Technical Paper 1:
Obesity in Australia: a need for urgent action
Improve public education and information
Effective social marketing programs need to motivate community members to participate in a supportive social movement, such as programs designed to make lives healthier. The Healthy Weight Healthy Lives social marketing campaign in the United Kingdom, for example, aims to engage stakeholders from the public and commercial sectors, and create a practical healthy living campaign driven by ordinary people. It is based on research indicating that people want help to live healthier lives and want to be broadly supported to do this, including by government and commercial organisations.
Food and menu labelling
Evidence suggests that displaying information about restaurant menu items at point of sale or on menus is more effective than making this information available to the public via other means, such as on the internet, and may be associated with lower calorie purchases by consumers who see the information.
In the Technical Report, we described the introduction of restaurant menu labelling into various US jurisdictions. Several initiatives have commenced in the United Kingdom concerning menu labelling:
- The UK Department of Health is developing the Healthy Food Mark for the public sector, to signal where public sector caterers are providing healthier, nutritious food and encouraging healthier eating. The initial focus of the Healthy Food Mark will be on meeting general guidelines on food, macronutrients and salt. Caterers will also be asked to meet agreed environmental standards as part of the criteria. Guidelines on making the procurement of food more sustainable will be developed for this purpose. The Healthy Food Mark will be developed and piloted throughout 2009 in central government staff canteens, prison service and National Health services, to assess its practicality and impact in each institutional setting.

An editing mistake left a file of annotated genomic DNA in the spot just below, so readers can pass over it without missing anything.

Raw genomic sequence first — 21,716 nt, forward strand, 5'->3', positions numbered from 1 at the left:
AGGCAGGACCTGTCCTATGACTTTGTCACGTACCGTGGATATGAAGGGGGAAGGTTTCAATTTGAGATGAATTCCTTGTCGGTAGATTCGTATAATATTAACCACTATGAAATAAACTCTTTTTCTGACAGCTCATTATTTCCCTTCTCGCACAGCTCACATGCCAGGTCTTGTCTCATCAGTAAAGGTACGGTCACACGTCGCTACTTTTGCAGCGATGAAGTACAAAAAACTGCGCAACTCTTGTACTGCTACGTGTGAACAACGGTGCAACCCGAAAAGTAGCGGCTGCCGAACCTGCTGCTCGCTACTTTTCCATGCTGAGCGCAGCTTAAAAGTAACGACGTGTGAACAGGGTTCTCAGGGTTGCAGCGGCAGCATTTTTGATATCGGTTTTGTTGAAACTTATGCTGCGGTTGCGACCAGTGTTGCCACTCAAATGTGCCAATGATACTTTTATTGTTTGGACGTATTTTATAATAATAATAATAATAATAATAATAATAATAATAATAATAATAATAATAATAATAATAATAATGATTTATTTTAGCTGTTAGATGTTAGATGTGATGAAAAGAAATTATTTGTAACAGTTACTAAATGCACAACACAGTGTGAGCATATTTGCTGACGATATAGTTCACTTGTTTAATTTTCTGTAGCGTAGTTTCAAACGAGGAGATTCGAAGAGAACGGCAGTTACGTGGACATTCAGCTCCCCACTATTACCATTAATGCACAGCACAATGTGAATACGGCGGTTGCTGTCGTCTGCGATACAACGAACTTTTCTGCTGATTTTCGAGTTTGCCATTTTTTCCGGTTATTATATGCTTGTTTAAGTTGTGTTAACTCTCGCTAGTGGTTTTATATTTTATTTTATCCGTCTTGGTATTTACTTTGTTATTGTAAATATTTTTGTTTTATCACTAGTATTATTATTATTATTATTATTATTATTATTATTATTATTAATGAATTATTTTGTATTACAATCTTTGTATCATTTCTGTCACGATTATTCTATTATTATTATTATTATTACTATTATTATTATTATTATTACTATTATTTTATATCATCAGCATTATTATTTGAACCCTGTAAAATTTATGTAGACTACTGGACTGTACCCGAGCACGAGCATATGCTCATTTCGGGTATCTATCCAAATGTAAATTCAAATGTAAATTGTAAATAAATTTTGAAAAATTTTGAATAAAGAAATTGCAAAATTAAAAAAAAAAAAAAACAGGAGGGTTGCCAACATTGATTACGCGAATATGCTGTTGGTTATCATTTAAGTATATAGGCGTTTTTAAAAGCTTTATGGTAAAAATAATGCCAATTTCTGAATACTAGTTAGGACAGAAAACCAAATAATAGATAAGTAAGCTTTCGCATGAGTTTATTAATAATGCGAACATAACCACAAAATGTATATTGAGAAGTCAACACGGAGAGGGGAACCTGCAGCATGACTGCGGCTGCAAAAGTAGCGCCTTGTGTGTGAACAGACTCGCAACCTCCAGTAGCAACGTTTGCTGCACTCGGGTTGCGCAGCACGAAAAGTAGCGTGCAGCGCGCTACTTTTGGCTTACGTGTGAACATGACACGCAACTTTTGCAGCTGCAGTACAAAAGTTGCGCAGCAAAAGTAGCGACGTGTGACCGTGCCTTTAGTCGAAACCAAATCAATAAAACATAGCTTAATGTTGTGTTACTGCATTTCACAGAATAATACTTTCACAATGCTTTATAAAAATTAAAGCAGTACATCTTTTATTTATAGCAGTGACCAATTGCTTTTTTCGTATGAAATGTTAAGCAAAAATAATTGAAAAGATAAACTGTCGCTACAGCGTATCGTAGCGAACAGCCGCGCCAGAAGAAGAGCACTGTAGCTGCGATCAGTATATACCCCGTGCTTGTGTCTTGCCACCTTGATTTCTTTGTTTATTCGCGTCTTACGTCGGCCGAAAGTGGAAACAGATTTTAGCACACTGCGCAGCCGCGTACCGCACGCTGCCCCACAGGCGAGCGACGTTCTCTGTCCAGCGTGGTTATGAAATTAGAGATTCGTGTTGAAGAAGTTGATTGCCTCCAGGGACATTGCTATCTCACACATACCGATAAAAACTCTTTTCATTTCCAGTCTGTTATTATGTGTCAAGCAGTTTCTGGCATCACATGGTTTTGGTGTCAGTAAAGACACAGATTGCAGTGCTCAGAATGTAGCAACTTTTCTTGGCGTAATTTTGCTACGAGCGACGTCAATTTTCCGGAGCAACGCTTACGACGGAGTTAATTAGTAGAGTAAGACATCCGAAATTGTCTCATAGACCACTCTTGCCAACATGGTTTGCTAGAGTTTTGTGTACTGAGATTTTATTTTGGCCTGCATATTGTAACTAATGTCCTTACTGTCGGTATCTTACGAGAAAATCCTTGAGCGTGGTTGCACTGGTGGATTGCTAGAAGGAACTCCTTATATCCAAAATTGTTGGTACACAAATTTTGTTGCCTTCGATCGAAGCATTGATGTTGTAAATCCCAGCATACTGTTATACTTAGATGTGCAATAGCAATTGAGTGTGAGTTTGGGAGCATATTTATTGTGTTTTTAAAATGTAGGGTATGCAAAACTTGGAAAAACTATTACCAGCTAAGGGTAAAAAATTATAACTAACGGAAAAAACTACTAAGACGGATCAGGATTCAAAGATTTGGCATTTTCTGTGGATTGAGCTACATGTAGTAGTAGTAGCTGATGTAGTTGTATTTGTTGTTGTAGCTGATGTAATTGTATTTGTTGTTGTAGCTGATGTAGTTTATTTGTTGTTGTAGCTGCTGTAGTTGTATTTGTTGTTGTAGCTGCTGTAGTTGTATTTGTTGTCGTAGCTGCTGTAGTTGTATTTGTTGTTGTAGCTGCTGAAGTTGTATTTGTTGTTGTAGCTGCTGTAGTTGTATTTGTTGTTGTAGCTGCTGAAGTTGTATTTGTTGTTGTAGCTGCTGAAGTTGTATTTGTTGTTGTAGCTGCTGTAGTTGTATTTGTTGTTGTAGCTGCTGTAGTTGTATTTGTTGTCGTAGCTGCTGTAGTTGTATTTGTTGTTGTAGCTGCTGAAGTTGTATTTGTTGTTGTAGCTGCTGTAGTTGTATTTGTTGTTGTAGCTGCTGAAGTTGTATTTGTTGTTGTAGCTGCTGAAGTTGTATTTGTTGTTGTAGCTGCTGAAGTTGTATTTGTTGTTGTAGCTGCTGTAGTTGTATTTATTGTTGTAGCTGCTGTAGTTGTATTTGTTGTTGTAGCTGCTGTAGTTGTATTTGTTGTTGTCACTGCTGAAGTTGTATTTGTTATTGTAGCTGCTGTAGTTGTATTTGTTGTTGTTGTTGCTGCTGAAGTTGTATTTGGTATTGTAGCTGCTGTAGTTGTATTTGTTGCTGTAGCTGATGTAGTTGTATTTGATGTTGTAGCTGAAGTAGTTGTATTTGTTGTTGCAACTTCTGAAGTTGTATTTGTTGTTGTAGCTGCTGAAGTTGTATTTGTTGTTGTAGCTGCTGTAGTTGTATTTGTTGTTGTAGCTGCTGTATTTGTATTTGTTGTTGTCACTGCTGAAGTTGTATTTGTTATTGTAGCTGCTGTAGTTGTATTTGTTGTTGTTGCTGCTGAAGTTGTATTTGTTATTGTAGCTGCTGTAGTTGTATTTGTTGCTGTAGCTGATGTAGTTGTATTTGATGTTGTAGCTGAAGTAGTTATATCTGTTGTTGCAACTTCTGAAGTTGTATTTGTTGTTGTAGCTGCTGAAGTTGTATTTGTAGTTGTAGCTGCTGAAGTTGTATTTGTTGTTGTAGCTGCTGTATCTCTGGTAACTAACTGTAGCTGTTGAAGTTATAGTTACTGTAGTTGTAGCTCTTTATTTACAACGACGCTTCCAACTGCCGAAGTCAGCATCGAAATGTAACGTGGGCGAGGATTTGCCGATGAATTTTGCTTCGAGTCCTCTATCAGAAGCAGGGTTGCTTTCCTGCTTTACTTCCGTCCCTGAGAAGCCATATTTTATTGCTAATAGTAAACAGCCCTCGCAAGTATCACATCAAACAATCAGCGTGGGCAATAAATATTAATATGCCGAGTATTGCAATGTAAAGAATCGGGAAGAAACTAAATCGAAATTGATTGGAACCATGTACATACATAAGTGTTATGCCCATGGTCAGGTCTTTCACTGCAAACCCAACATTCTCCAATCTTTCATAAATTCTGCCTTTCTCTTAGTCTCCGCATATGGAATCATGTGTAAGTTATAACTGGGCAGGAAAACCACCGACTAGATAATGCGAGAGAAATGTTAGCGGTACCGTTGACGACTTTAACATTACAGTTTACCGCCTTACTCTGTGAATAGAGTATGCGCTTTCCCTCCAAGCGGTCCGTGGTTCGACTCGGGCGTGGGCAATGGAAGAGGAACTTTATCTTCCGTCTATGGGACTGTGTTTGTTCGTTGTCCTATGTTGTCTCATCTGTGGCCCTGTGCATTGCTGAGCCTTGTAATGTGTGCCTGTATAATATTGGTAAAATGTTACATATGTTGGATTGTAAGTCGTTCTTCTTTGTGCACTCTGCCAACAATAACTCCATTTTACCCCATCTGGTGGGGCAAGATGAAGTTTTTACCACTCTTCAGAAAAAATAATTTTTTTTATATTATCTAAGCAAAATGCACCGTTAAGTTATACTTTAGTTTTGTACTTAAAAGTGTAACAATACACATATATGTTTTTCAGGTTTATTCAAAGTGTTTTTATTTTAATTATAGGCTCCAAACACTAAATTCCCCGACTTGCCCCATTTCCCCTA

- The FSA introduced a voluntary scheme for food service outlets to display calorie counts in January 2009. By June 2009, more than 450 food outlets, including workplace caterers, sit down and quick-service restaurants, theme parks and leisure attractions, pub restaurants, cafes and sandwich chains, are expected to introduce calorie information, some on a pilot basis. Outlets include 18 major catering companies and businesses such Burger King, KFC, Marks and Spencer, Sainsbury’s Cafes, Pizza Hut, Subway, and Tesco and Unilever staff restaurants. Each company will:
- Display calorie information for most food and drink they serve
- Print calorie information on menu boards, paper menus or on the edge of shelves
- Ensure the information is clear and easily visible at the point where people choose their food
Research is planned to assess customer understanding and use of the system, as well as practicalities and costs. This will be used to inform the next steps for a wider roll-out of calorie labelling on menus.